Word The Cat

Word the Cat

1 grotesque 2 sunset

Posted by Chris on February 12, 2008 at 2:14 pm  



theme music

title sequence:

peering into through the windows of Palais de l’ Elysées we see Nicolas creaking on all floors. a mouse dangles between his teeth – it’s mouthing “90101-5l-l“.


Interior – Jacques’ house. The phone rings and Jacques answers. In a split screen we see Nicolas lying on his belly daintily eating chocolates from a heart-shaped box while his other hand plays with the phone cord. “I’m bored” he said “invite me to dinner with your gang… I promise to be charming.”

Jacques peers over his shoulder at his wife… “prepare the finest china”.


Nicolas pulls up at Jaques’ appartment flanked by two bearded DGSE agents. “leave the menhir in the car boys, I’m going in”.

pan around the drawing room – the men are tan and the women jewelled. Nicolas bursts through the door like a leathery knife shouting “the fire truck is burning – this one’s for wolves crew” – he jumps and slides across the counter, pirouettes on the toes of his black and white imitation-spat shoes and lands lightly on a seat next to Carla. she turns to him smiling, leans into his ear and says “I have a secret”. Nicolas, intrigued, raises a coiffered eyebrow – “and what might that be my dear?” she giggles and turns away, letting her hair fall across her face. Nicolas thinks he hears her say “I’m a cyborg” but her voice is no louder than a breath.


The food is fantastic, Jaques has served a shrew inside an owl inside a falcon, resting on a bed of chestnuts. The conversation is witty and urbane, Nicolas charms the crowd with stories of shark hunting off Mauritius. After dinner, Carla sits at the piano and sings – “me nah want you play with it“. Nicolas is enchanted, the veins rise to the surface of his hands. he sings along silently behind his breath – “make me stretch fi the ceiling”.


As the evening draws to a close, Nicolas offers to drive Carla home. She doesn’t notice the DGSE agent hidden in the boot. The car pulls up at the lights and Nicolas leans in and whispers – “badman nah cultivate sunflower seeds“. Carla thinks about the smell of his smokey palace and notices the veins rising in his hands again. reserving judgement, she turns and leans against the window, whirring with every movement.


external shot of the car turning round a corner and out of sight. a line of white doves follow, flying in single file. fade to closing titles…


closing theme

credits roll over an image of the castle at Disneyland Paris.


brought to you by…

temiuv damirov – jeirany – (courtesy of)

autechre – 90101-5l-l (warp)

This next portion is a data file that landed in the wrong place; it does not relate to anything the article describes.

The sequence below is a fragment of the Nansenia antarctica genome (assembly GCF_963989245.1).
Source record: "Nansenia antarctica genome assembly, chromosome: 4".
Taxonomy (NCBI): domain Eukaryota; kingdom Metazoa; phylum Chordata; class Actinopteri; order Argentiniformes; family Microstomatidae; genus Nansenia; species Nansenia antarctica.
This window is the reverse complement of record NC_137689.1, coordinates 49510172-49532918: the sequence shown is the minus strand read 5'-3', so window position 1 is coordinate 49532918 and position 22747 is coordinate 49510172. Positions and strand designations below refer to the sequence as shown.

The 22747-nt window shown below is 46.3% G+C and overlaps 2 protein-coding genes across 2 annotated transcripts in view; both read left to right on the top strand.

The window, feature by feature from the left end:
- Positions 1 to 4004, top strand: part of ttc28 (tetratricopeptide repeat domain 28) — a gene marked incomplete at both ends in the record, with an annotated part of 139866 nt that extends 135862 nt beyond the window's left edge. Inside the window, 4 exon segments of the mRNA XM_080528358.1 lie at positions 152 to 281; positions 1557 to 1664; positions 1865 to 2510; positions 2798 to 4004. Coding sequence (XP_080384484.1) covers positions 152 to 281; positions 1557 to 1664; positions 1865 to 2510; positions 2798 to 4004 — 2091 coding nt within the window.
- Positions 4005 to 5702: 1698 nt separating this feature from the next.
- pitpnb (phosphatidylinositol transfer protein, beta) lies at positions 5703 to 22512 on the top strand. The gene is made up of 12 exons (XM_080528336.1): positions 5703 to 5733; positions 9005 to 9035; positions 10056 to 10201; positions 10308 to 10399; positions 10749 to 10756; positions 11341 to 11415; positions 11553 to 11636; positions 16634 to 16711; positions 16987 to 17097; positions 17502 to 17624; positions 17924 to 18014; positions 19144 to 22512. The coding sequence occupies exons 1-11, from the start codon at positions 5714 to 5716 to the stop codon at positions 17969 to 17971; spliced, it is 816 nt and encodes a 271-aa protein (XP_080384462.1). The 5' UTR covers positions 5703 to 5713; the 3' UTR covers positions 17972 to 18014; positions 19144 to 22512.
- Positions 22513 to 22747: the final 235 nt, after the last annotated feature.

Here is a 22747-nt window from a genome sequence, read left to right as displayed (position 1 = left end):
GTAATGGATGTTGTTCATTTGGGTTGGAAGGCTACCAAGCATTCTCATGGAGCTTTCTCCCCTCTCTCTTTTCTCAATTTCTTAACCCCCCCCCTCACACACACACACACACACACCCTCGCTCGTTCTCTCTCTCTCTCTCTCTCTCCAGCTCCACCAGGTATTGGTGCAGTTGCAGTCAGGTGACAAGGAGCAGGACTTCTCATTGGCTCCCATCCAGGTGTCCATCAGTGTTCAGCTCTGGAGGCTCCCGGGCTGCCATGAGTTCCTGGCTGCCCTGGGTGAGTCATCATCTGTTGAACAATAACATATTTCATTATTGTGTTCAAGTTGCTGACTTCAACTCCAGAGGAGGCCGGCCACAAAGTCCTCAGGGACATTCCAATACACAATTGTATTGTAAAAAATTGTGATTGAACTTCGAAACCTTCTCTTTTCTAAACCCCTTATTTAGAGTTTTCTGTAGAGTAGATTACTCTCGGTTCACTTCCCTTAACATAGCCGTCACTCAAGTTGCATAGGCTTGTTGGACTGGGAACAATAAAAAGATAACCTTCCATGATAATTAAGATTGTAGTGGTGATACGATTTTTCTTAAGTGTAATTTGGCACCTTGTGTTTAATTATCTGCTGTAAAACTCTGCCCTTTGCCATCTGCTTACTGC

clark – for wolves crew (warp)

tanya stephens – don’t play

burro banton – phenomenum 2 (mixtape on massive B)

dennis brown – there’s nothing like this

the observer

the international herald tribune

I’m a cyborg but it’s OK


to be continued…


binaries deposed (on the bed or on the dresser or even out of doors)

Posted by Chris on January 11, 2008 at 1:44 pm  

140bpm reductionism here.

This idea of the ‘hardcore continuum‘ (post-rave permutations) in uk music has been coming up a lot recently. I wasn’t sure if it even bore comment up til now, but it won’t go to bed so here goes:

I’ve always been suspicious of people who write about music (myself included), and more suspicious of people who write about music professionally (disclaimer: this isn’t meant vindictively). When writers erect enclosures around ‘their’ patch it is for reasons that have more to do with the way they perceive themselves than anything in the object they’re describing. It’s very hard to have a problem with this because all description is a dialogue between object and describer. However, it does grate when these descriptions are presented as gospel and when, by virtue of being taken as gospel, they start to become accurate – in other words when people start thinking in those terms and create objects which match that understanding. A blatant example (which non-UK readers might not be familiar with) is Nathan Barley – a send-up of trendy east London culture which gave unimaginative scenesters the perfect template for their scene. In dubstep this might mean making a tune that references 93 hardcore – which is great and all, but not if it’s exhaustive – that’s just too easy, and boring.

BokBok writes:

“I’m not normally one to be so dismissive, but isn’t the hardcore continuum just a way for older guys to relate to these off-the-wall kids making totally new original stuff that, aesthetically at least, bears little resemblance to the genres that the ‘Nuum designates as their supposed predecessors.”

I suppose the crux of this is – why should we care which other genres dubstep/bassline/grime/funky find themselves sitting next to? For professional writers the answer is simple: ‘because I get paid to tell people this’. and in many ways more power to them if they can persuade someone to pay them to do this – I just wish people didn’t listen so intently.

The best and worst bit in the ‘FACT’ (watch that name) piece linked above is where k-punk writes:

“Much like 2-step before it but in many ways more emphatically, the ‘feminine pressure’ of bassline is reminiscent of feminist theoretician Luce Irigaray’s claim that women have sex organs ‘just about everywhere’. The cartoon body implied by bassline is contour-less and polymorphous, lacking in specific erogenous zones because entirely given over to a diffuse eroticism.”

I like this description a lot – but why make it specifically feminine? Music and music writing as constructive rather than reductive.

music is music, everything is everything (reductive yes, but liberating in its absolute reduction). we don’t need to map our own binaries onto music (screwface/smiley face — masculine/feminine — skunk/MDMA). music takes you past that.


(image: ‘Emergence’ by Ala Ebtekar)

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